There are a lot of choices you make in the course of your day.
Paper or plastic.
Doughnuts or vegetables.
Car or bus.
Honesty or fudging.
Tweeting or keeping your thoughts to yourself.
So many choices.
There’s one big, unspoken choice many of us feel like we have no choice about at all: whether to be prepared or to simply react.
When I’m called into an underfunctioning organization with underfunctioning leaders, know what I see most often? Folks in back-to-back meetings from 8:15am until 6:30pm (or later), every single day with no time to prepare for any of these meetings let alone prepare for tomorrow’s meetings. They just sit in their chair at the table in the conference room and do their best to wing it based on what they know in the moment.
What’s the problem with that, you ask? Doesn’t that just mean that the work they’re doing is critically important? That they are a fast-paced, high-stakes, high-pressure, cool kids sort of organization?
Let me get back to that and tell you a story first.
I was an advanceman at the White House, and in a bunch of campaigns. The job of the advanceman is to go ahead of the principal and set everything up in advance (get it?) so the events flow easily and go off without a hitch.
For multi-day meetings with other foreign leaders, we might have five to six weeks of preparation and would get our schedule down to a minute-by-minute timeline.
This was all about being prepared.
Which really paid off when the event was underway and something unexpected happened. Like, meetings ran too long. Or news broke elsewhere. Or the button popped off the President’s suit coat (really happened. It was sewn back on by the traveling nurse with suture since no one had a sewing kit).
Through all my years of this kind of work, I discovered that the more prepared I was, the better I was able to react. Preparation had given me a container to work within, and even if something happened I hadn’t planned for I was able to get back on track quickly – because I was prepared to execute successfully.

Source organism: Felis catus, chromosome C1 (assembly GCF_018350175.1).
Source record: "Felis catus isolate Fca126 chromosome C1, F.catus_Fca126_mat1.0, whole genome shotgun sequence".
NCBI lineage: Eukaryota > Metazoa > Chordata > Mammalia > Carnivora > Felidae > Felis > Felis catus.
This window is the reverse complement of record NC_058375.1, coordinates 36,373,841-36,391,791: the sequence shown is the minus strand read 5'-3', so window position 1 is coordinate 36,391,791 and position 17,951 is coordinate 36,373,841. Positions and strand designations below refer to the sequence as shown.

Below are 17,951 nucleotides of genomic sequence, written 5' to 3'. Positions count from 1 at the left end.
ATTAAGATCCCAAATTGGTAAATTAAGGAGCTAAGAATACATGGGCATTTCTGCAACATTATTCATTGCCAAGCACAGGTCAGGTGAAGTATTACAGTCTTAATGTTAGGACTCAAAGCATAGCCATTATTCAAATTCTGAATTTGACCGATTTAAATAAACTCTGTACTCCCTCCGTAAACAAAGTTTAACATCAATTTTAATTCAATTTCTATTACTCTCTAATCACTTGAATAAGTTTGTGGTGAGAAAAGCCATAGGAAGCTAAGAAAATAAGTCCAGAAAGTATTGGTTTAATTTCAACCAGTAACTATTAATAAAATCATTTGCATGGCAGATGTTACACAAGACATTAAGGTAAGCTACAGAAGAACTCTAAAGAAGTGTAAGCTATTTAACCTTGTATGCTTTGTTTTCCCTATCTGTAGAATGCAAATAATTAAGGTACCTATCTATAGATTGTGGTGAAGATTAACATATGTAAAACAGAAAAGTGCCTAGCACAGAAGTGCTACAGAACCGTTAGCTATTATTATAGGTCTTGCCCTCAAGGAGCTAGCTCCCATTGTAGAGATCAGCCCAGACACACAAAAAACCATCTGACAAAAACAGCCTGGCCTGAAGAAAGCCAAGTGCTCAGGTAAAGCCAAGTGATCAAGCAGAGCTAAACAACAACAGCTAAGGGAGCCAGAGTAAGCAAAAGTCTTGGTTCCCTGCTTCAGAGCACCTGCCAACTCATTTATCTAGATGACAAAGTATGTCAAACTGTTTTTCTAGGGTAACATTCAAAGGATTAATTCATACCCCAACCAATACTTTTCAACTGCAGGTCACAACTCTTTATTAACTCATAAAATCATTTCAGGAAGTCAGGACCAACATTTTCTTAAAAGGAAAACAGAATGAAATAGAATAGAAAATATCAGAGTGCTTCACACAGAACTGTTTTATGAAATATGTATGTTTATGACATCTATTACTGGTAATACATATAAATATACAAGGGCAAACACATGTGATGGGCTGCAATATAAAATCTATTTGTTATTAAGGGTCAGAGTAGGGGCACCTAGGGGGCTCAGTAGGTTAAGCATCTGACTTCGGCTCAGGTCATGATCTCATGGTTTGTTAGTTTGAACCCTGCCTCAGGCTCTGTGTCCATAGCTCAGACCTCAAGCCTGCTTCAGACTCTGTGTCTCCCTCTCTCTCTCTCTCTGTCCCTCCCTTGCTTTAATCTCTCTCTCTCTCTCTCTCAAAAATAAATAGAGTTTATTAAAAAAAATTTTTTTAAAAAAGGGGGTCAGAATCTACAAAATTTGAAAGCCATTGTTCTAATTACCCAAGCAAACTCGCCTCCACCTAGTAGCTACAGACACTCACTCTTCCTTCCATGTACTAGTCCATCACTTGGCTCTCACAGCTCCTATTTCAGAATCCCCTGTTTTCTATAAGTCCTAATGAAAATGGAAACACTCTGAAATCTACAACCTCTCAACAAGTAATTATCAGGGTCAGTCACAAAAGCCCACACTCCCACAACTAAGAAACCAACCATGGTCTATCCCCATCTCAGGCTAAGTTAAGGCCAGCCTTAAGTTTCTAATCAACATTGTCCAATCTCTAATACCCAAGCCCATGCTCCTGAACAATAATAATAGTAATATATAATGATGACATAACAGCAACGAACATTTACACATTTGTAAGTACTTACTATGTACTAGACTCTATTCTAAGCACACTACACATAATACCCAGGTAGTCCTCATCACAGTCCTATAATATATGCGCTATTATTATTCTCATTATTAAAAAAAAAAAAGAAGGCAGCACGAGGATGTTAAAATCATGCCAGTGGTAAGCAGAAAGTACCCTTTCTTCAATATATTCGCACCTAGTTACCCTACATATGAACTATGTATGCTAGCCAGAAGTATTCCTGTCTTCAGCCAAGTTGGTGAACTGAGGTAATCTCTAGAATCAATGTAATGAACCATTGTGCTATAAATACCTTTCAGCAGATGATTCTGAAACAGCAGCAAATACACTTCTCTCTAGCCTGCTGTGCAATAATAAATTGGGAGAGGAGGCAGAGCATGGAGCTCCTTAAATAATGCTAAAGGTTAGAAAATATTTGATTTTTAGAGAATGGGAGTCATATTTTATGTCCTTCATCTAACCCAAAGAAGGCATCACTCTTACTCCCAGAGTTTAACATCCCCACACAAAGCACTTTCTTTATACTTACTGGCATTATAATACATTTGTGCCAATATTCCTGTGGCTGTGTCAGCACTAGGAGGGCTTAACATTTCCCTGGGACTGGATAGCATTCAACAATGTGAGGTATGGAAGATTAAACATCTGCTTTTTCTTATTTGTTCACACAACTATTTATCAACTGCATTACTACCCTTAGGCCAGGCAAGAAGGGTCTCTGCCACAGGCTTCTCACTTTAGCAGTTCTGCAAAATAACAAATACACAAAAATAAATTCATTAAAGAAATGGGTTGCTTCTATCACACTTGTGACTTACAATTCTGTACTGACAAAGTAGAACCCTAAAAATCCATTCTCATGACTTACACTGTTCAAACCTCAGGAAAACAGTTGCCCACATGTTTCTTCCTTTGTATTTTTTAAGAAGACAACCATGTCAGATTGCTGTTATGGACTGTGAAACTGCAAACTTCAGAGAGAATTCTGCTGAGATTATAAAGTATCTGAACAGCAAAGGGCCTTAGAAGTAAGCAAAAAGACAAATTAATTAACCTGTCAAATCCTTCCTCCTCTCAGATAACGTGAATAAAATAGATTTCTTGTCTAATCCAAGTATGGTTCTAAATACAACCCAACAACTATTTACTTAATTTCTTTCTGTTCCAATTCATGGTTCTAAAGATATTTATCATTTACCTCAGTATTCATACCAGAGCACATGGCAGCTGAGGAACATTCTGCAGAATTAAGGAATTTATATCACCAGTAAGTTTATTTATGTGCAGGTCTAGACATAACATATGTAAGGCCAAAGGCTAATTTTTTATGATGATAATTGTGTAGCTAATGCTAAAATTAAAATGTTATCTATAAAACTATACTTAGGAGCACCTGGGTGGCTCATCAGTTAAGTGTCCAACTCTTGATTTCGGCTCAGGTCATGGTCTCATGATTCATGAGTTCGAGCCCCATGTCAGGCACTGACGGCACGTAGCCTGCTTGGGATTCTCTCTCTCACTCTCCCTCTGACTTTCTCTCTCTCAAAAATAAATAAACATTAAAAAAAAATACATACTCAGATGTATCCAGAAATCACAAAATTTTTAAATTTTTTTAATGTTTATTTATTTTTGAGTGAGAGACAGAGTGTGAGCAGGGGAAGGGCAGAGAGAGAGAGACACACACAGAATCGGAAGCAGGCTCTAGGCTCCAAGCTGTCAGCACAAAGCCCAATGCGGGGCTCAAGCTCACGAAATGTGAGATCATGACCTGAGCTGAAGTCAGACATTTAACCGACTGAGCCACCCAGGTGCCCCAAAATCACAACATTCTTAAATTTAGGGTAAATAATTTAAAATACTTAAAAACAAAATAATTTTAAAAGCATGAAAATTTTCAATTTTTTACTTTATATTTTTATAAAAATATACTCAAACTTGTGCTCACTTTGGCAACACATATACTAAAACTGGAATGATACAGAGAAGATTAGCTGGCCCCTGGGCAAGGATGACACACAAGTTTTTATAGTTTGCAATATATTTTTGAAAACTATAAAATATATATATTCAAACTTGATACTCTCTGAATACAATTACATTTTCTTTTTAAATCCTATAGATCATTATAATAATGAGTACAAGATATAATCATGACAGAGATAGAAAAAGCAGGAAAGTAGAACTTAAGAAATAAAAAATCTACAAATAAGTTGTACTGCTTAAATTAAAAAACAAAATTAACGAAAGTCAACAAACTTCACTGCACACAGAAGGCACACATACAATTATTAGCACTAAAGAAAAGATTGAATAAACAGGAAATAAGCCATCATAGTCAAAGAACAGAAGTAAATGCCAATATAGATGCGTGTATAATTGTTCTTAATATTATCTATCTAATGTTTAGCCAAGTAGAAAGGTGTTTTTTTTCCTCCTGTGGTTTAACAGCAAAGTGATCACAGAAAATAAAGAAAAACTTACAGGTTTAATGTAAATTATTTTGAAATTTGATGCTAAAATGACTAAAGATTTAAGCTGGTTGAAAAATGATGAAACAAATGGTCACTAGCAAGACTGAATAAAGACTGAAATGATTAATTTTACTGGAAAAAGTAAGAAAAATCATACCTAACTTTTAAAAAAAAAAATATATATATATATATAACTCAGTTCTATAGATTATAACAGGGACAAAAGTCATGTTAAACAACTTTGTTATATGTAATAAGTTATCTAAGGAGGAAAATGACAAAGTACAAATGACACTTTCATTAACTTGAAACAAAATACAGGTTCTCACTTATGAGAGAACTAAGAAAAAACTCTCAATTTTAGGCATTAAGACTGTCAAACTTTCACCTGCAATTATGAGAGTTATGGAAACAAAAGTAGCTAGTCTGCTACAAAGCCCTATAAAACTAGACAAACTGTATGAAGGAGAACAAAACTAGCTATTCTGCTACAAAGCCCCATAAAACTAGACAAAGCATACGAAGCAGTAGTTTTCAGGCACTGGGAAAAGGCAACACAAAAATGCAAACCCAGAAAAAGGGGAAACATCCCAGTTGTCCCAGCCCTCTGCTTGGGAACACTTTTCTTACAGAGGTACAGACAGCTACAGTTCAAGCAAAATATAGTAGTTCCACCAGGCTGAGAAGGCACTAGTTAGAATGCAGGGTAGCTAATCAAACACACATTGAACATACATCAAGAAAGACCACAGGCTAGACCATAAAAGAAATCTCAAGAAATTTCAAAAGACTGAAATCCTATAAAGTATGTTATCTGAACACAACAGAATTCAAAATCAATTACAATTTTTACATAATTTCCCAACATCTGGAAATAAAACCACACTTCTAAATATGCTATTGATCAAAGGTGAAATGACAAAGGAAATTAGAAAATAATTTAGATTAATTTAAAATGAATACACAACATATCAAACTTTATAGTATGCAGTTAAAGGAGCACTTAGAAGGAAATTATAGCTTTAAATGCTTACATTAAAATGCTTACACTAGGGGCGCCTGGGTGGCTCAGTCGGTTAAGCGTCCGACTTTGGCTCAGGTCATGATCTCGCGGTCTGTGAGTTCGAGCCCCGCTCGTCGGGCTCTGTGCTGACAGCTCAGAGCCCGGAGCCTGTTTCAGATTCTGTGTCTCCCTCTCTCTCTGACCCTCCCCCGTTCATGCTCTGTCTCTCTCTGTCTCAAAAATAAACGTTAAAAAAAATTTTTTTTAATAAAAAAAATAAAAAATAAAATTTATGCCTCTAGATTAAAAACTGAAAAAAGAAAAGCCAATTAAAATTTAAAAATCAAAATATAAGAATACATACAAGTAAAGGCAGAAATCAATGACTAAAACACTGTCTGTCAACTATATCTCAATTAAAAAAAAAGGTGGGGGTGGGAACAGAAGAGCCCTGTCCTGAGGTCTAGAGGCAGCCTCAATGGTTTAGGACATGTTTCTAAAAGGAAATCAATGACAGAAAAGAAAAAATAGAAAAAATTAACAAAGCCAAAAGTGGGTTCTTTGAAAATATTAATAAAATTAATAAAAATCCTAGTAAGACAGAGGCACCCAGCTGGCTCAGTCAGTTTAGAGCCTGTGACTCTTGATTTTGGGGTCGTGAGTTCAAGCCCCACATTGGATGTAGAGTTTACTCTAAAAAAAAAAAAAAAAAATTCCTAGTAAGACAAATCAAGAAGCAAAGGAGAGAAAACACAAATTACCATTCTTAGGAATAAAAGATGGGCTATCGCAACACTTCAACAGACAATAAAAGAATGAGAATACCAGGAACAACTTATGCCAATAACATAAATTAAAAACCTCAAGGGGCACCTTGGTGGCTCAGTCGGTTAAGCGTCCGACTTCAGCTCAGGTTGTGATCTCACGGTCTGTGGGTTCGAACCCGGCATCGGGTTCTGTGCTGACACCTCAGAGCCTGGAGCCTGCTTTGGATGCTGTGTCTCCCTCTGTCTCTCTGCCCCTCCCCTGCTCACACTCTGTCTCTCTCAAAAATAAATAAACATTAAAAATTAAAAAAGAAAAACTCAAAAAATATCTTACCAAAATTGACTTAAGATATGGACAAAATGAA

Today’s workplace has lost the ability to prepare, it seems to me. We’re all about reacting.
And there is a certain adrenaline rush to being fully in reactive mode. It’s like being on the back of a bucking bronco, holding on for dear life. That frisson of energy: Can I pull it off?
Plus, there’s a lot of drama involved with living in a reactive mode which is entirely intoxicating to many, many people in the average office.
Finally, when you’re simply reacting with no preparation, it’s super easy to say, “Well, that went badly. Too bad we didn’t have time to think it through! We’ll get ’em next time!” and folks escape all responsibility for a less than ideal outcome.
Some folks like this. A lot.
So they spend more than 95% of their time reacting and, if they’re lucky, less than 5% prepping.
I’d like to propose a new approach to our days. What do you think would be different in your life if you spent 60% of your time preparing and 40% reacting? What could you achieve?
What if, rather than back-to-back meetings, you had back-to-back planning time?
What if every meeting you did attend was focused on preparation? What if every meeting drove toward decision-making, backed up by prep done in advance of the meeting?
What could you accomplish if you actually had time to think during the day?
The current paradigm of “You know you’re important if you have no time to actually get anything done” has got to go. People who are too busy to perform – don’t answer email, can’t take phone calls, winging meetings, on the road and unavailable all the time – are not cool.
They’re actually holding everyone else back.
I challenge you – especially if you lead a group of people and are intent upon reaching certain goals and even if you’re a full-time parent or retiree – to flip your paradigm away from willy-nilly reaction to purposeful preparation.
The promise is that you’ll get what you want more quickly, easier, with a greater ability to flow with anything unexpected which might come your way.
And that is how the real cool kids roll.